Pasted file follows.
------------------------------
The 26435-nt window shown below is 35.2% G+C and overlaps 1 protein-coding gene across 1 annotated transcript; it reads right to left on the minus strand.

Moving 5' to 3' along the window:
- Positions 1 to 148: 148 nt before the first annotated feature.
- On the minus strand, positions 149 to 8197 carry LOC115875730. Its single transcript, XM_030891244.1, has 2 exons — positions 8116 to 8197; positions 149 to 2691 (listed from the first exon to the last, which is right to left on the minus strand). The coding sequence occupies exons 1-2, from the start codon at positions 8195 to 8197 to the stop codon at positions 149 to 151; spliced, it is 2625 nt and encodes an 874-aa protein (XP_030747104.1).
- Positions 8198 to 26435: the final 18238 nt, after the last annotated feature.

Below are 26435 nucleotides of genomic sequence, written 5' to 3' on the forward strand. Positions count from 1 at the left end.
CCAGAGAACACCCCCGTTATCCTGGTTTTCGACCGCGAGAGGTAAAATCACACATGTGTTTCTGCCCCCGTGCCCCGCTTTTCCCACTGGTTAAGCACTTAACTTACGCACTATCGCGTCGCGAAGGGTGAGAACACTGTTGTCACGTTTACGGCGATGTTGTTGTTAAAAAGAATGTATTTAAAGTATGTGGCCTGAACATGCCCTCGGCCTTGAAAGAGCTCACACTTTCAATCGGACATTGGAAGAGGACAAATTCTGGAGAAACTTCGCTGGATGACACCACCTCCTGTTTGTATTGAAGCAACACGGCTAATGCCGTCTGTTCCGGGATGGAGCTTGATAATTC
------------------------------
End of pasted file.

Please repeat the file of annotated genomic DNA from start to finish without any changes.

The 26435-nt window shown below is 35.2% G+C and overlaps 1 protein-coding gene across 1 annotated transcript; it reads right to left on the minus strand.

Moving 5' to 3' along the window:
- Positions 1 to 148: 148 nt before the first annotated feature.
- On the minus strand, positions 149 to 8197 carry LOC115875730. Its single transcript, XM_030891244.1, has 2 exons — positions 8116 to 8197; positions 149 to 2691 (listed from the first exon to the last, which is right to left on the minus strand). The coding sequence occupies exons 1-2, from the start codon at positions 8195 to 8197 to the stop codon at positions 149 to 151; spliced, it is 2625 nt and encodes an 874-aa protein (XP_030747104.1).
- Positions 8198 to 26435: the final 18238 nt, after the last annotated feature.

Below are 26435 nucleotides of genomic sequence, written 5' to 3' on the forward strand. Positions count from 1 at the left end.
CCAGAGAACACCCCCGTTATCCTGGTTTTCGACCGCGAGAGGTAAAATCACACATGTGTTTCTGCCCCCGTGCCCCGCTTTTCCCACTGGTTAAGCACTTAACTTACGCACTATCGCGTCGCGAAGGGTGAGAACACTGTTGTCACGTTTACGGCGATGTTGTTGTTAAAAAGAATGTATTTAAAGTATGTGGCCTGAACATGCCCTCGGCCTTGAAAGAGCTCACACTTTCAATCGGACATTGGAAGAGGACAAATTCTGGAGAAACTTCGCTGGATGACACCACCTCCTGTTTGTATTGAAGCAACACGGCTAATGCCGTCTGTTCCGGGATGGAGCTTGATAATTC